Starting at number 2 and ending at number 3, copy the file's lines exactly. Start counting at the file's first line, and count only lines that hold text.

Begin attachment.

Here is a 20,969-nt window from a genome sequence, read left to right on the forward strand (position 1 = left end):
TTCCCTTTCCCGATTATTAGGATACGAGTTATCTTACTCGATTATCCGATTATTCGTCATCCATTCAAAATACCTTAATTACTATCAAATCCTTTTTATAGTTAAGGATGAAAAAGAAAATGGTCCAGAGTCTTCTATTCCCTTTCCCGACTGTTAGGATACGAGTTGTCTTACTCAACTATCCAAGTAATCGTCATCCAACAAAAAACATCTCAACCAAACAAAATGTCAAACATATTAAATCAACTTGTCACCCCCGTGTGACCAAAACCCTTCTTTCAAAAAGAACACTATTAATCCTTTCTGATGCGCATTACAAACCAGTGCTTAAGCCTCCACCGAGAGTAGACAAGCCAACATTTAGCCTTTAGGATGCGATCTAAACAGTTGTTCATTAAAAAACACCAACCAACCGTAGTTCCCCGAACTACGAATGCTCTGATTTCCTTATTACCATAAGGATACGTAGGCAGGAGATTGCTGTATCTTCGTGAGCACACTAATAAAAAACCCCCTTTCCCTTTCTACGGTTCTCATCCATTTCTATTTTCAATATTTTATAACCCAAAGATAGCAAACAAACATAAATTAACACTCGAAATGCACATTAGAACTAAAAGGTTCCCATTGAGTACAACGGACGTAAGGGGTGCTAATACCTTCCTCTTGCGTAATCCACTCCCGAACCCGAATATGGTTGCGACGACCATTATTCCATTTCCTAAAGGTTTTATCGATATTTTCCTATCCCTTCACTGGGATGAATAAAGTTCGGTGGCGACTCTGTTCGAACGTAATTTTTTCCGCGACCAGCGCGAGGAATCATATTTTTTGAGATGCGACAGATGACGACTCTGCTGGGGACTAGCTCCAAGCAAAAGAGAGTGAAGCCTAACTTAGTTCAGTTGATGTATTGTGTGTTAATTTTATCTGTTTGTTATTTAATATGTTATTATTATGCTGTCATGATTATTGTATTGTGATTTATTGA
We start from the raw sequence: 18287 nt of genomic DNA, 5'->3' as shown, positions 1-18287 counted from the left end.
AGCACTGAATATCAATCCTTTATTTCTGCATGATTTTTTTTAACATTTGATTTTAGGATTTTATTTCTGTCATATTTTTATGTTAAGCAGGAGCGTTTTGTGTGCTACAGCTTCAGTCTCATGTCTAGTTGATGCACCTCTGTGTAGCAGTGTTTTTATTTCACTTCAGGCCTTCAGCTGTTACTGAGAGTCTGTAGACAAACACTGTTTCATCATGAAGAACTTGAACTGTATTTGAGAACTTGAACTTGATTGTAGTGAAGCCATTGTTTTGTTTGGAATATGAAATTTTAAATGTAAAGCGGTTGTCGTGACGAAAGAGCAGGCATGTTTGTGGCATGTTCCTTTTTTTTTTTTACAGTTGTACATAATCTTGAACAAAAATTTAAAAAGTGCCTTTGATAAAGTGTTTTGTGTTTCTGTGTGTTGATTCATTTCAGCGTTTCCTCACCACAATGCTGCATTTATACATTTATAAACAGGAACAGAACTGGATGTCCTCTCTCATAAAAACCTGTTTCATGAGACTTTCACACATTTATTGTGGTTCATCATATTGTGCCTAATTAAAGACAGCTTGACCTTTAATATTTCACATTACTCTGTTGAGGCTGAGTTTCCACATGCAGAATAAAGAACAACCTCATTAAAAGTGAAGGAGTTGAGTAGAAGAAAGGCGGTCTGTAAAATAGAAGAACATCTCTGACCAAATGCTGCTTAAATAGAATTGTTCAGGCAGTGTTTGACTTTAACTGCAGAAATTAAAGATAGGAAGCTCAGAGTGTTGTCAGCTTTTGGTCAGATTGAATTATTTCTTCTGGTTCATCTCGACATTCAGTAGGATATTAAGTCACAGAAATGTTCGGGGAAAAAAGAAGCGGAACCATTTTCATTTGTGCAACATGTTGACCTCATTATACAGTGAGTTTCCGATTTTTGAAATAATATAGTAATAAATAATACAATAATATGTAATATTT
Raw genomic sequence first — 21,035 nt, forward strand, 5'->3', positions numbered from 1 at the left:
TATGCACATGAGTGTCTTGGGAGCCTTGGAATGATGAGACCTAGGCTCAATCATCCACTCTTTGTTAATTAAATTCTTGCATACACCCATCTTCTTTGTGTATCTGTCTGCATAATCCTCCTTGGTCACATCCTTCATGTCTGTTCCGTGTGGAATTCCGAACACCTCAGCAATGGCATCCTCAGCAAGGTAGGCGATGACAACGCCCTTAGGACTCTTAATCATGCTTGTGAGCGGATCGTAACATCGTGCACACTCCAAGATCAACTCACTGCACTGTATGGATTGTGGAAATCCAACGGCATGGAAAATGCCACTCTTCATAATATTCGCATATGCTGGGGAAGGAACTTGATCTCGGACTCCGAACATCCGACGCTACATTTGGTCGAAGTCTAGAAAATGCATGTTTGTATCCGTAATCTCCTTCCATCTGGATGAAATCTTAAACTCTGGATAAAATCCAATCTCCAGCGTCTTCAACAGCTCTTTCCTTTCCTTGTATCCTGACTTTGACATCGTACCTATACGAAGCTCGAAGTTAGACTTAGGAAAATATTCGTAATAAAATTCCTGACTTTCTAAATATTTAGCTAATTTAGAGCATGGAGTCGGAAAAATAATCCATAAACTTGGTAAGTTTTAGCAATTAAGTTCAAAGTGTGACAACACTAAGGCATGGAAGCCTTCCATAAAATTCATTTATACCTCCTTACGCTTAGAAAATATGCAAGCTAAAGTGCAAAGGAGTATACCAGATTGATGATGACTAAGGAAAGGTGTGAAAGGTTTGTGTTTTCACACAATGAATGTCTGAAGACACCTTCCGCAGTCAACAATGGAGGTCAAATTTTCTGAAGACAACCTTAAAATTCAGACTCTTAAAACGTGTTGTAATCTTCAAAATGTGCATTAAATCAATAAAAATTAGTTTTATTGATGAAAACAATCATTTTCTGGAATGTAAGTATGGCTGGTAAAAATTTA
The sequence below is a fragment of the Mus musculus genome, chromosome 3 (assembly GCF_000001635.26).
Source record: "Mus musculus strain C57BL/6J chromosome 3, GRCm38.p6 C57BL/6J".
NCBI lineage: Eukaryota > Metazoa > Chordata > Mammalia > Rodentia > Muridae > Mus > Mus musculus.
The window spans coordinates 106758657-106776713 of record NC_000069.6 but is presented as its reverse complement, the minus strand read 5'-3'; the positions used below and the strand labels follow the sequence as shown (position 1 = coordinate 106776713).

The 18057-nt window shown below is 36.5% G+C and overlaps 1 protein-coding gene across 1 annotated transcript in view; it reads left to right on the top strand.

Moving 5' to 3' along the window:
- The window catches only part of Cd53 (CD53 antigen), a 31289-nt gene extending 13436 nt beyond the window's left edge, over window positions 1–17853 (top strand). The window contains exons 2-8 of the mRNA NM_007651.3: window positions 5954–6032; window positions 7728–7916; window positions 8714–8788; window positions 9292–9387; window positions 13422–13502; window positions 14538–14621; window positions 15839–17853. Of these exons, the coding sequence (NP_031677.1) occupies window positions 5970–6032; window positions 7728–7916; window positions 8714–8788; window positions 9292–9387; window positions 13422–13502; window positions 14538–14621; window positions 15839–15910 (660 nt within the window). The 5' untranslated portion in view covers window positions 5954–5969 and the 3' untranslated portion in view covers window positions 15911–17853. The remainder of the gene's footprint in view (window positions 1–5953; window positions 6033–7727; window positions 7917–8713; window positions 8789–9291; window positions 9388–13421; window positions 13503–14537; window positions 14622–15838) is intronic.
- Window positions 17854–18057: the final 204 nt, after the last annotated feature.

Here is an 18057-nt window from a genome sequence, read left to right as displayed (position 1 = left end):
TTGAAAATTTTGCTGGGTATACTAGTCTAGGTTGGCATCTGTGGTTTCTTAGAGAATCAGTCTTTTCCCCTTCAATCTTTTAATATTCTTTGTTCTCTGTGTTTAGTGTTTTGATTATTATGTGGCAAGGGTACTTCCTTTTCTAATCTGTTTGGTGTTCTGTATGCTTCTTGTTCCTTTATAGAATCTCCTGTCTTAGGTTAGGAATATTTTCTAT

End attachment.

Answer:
TTCCCTTTCCCGATTATTAGGATACGAGTTATCTTACTCGATTATCCGATTATTCGTCATCCATTCAAAATACCTTAATTACTATCAAATCCTTTTTATAGTTAAGGATGAAAAAGAAAATGGTCCAGAGTCTTCTATTCCCTTTCCCGACTGTTAGGATACGAGTTGTCTTACTCAACTATCCAAGTAATCGTCATCCAACAAAAAACATCTCAACCAAACAAAATGTCAAACATATTAAATCAACTTGTCACCCCCGTGTGACCAAAACCCTTCTTTCAAAAAGAACACTATTAATCCTTTCTGATGCGCATTACAAACCAGTGCTTAAGCCTCCACCGAGAGTAGACAAGCCAACATTTAGCCTTTAGGATGCGATCTAAACAGTTGTTCATTAAAAAACACCAACCAACCGTAGTTCCCCGAACTACGAATGCTCTGATTTCCTTATTACCATAAGGATACGTAGGCAGGAGATTGCTGTATCTTCGTGAGCACACTAATAAAAAACCCCCTTTCCCTTTCTACGGTTCTCATCCATTTCTATTTTCAATATTTTATAACCCAAAGATAGCAAACAAACATAAATTAACACTCGAAATGCACATTAGAACTAAAAGGTTCCCATTGAGTACAACGGACGTAAGGGGTGCTAATACCTTCCTCTTGCGTAATCCACTCCCGAACCCGAATATGGTTGCGACGACCATTATTCCATTTCCTAAAGGTTTTATCGATATTTTCCTATCCCTTCACTGGGATGAATAAAGTTCGGTGGCGACTCTGTTCGAACGTAATTTTTTCCGCGACCAGCGCGAGGAATCATATTTTTTGAGATGCGACAGATGACGACTCTGCTGGGGACTAGCTCCAAGCAAAAGAGAGTGAAGCCTAACTTAGTTCAGTTGATGTATTGTGTGTTAATTTTATCTGTTTGTTATTTAATATGTTATTATTATGCTGTCATGATTATTGTATTGTGATTTATTGA
We start from the raw sequence: 18287 nt of genomic DNA, 5'->3' as shown, positions 1-18287 counted from the left end.